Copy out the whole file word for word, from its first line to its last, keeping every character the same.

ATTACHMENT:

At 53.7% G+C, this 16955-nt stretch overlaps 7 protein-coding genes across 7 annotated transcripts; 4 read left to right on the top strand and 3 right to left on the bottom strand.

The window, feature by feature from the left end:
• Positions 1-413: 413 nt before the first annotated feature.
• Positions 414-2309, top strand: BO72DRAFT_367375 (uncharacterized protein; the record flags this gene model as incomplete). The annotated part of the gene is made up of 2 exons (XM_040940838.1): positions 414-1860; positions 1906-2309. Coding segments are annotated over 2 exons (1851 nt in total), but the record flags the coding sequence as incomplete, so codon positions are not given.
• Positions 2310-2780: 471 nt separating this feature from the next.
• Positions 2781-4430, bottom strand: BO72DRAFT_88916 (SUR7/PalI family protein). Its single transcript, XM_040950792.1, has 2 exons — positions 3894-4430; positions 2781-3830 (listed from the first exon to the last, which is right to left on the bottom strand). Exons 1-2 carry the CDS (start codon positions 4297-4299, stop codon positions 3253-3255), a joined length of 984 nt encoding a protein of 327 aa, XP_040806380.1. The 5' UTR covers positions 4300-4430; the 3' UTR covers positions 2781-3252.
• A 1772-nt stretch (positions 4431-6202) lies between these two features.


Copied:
At 53.7% G+C, this 16955-nt stretch overlaps 7 protein-coding genes across 7 annotated transcripts; 4 read left to right on the top strand and 3 right to left on the bottom strand.

The window, feature by feature from the left end:
• Positions 1-413: 413 nt before the first annotated feature.
• Positions 414-2309, top strand: BO72DRAFT_367375 (uncharacterized protein; the record flags this gene model as incomplete). The annotated part of the gene is made up of 2 exons (XM_040940838.1): positions 414-1860; positions 1906-2309. Coding segments are annotated over 2 exons (1851 nt in total), but the record flags the coding sequence as incomplete, so codon positions are not given.
• Positions 2310-2780: 471 nt separating this feature from the next.
• Positions 2781-4430, bottom strand: BO72DRAFT_88916 (SUR7/PalI family protein). Its single transcript, XM_040950792.1, has 2 exons — positions 3894-4430; positions 2781-3830 (listed from the first exon to the last, which is right to left on the bottom strand). Exons 1-2 carry the CDS (start codon positions 4297-4299, stop codon positions 3253-3255), a joined length of 984 nt encoding a protein of 327 aa, XP_040806380.1. The 5' UTR covers positions 4300-4430; the 3' UTR covers positions 2781-3252.
• A 1772-nt stretch (positions 4431-6202) lies between these two features.